The academic restructuring on campus has a number of people curious about what it will mean for the future for various units and for the university. Below, Provost David H. Perrin explains the process and timetable as he addresses a few questions.
Why is UNCG engaging in academic restructuring?
Institutions across the country are reorganizing to meet changes in the academic marketplace and current economic conditions. Between April 1 and June 1, 2010, the Chronicle of Higher Education listed restructuring plans by more than 50 universities and colleges in the United States. UNCG has an opportunity to build on its historic strengths in health and human development, to respond to emerging disciplines/fields and the changing needs of the state and nation.
Which academic units at UNCG will be involved in the restructuring?
UNCG's strengths in health and human development are primarily in the School of Health and Human Performance and the School of Human Environmental Sciences, but also exist in other academic units. The restructuring process will create a single academic unit that builds on existing strengths in health and human development in HHP, HES and possibly other academic units, departments and/or programs.
How much money will be saved with the restructuring?
The exact amount of money to be saved will not be known until the final structure of the new academic unit is determined. At the least, it is expected that substantial savings will be realized from the elimination of one complete administrative structure with the creation of a single academic unit from two existing units.
What is the schedule for the restructuring?
A committee of faculty, staff and students will meet during the 2010-11 academic year to recommend a structure that would create a single academic unit (school or college) building on strengths around health and human development, including the proposed name of the new unit. Implementation of the new unit will begin during the fall of 2011, in part to help UNCG prepare for budget reductions that are projected to be very challenging during the 2011-2013 biennium.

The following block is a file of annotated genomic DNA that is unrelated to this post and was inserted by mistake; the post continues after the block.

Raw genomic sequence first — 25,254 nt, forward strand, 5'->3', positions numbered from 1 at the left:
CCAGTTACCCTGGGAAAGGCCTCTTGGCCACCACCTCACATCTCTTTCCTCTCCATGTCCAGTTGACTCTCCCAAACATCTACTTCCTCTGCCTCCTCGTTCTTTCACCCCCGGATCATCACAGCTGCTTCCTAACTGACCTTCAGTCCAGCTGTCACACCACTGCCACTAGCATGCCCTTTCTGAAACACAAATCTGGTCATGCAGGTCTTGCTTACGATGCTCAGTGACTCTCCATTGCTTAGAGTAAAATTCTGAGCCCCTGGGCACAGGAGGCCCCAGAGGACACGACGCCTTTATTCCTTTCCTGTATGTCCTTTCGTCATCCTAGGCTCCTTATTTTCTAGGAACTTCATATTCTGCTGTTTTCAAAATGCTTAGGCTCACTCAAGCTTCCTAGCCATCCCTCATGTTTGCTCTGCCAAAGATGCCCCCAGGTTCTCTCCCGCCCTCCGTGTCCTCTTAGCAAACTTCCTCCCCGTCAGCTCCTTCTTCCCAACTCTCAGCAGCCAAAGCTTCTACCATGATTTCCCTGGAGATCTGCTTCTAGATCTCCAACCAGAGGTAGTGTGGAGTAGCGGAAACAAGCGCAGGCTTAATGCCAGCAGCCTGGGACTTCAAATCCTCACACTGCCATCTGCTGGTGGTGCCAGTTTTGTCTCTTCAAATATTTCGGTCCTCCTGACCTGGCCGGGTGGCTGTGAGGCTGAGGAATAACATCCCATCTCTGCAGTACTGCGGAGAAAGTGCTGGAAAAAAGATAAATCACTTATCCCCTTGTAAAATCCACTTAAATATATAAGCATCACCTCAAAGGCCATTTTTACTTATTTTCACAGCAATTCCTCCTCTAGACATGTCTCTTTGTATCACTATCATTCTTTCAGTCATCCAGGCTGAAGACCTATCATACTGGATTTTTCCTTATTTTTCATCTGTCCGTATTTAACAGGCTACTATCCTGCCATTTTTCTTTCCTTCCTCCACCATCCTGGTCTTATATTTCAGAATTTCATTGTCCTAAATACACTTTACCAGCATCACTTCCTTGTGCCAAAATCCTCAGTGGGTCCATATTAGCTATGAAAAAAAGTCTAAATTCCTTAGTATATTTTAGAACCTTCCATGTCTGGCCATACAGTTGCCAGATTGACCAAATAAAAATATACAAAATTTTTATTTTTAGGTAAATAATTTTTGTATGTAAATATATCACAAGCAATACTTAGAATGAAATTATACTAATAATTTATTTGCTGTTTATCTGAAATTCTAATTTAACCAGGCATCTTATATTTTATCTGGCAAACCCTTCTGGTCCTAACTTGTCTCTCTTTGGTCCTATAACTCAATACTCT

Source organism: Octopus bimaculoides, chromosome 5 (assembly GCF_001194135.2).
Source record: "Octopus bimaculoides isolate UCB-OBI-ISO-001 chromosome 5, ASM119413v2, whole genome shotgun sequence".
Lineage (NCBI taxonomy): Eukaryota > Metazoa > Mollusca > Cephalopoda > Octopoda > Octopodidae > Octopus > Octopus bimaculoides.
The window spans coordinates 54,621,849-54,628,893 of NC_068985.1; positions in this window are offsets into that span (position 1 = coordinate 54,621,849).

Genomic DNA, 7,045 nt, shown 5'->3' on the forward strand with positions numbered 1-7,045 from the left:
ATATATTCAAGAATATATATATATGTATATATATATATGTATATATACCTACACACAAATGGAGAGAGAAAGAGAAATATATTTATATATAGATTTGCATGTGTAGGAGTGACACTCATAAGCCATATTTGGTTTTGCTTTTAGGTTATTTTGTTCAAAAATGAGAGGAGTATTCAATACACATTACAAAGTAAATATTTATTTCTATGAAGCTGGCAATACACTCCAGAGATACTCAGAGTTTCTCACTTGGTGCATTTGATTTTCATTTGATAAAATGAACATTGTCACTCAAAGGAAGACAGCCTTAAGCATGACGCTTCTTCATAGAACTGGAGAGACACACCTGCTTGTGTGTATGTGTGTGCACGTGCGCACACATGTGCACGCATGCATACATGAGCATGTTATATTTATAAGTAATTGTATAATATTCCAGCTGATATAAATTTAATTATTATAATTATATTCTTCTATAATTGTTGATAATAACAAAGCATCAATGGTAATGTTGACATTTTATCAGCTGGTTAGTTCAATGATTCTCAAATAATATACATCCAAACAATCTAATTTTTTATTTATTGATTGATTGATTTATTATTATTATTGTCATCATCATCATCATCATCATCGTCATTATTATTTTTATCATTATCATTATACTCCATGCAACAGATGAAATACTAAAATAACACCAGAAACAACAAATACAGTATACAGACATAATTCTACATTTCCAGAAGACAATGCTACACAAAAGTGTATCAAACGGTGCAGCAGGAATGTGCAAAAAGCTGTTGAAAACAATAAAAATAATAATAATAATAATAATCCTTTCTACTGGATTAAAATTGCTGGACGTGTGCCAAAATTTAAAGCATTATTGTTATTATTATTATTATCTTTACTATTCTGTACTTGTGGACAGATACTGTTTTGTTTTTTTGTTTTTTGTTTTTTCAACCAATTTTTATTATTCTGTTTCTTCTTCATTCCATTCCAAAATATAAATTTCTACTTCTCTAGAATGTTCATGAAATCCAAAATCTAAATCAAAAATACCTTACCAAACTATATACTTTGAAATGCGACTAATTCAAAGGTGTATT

Who is on the committee?
The membership includes faculty representation from HHP and HES (one from each department in each unit), the College of Arts and Sciences, the School of Education, School of Nursing, Genetic Counseling, Gerontology, Faculty Senate, Staff Senate, one staff member each from HHP and HES and one student each from HES and HHP. For a full list, visit http://provost.uncg.edu/restructuring.
Will any departments or programs be eliminated as part of the restructuring?
No departments or programs will be eliminated as part of this restructuring process. The Restructuring Committee will recommend an academic home for all existing departments either within the restructured unit or other existing academic units. Should continuing budget deficits force UNCG to consider program curtailment or elimination, criteria for program evaluation will be developed and all programs and degrees will be reviewed.
How will UNCG know if the restructuring is meeting its goals?
UNCG will monitor metrics with respect to students, faculty and external constituents. Sample metrics for students will include selectivity and yield of applications, retention and graduation rates, and number of degrees conferred as a percent of majors; for faculty, successful faculty searches, retention and interdisciplinary collaborations; and for external constituents, maintenance of program accreditations, increase/decrease in alumni giving and increase in positive media coverage.
How will the restructuring impact past gifts made to the involved academic units?
In all cases the wishes of donors will be honored. Endowments established within programs or departments will follow those programs and departments. For endowments established for the School of Health and Human Performance or School of Human Environmental Sciences, donors will be provided the option of modifying Statements of Establishment to designate funds to specific programs or departments, or to the new academic unit (school or college).
To what extent is history important to UNCG?
History matters at UNCG. Since its founding, the institution has made many key structural and organizational changes in response to the changing needs of society. As with past restructuring, institutional memory, traditions and UNCG's rich cultures will be preserved and enfolded into the process of creating new ones.
Is there a communication plan for the restructuring process?
The Restructuring Committee is developing a plan for multiple forms of communication to all stakeholders (students, alumni, faculty, staff, external community groups, trustees and advisory boards, etc.). A restructuring web site is being developed that will provide frequent updates and an opportunity to ask questions about the process.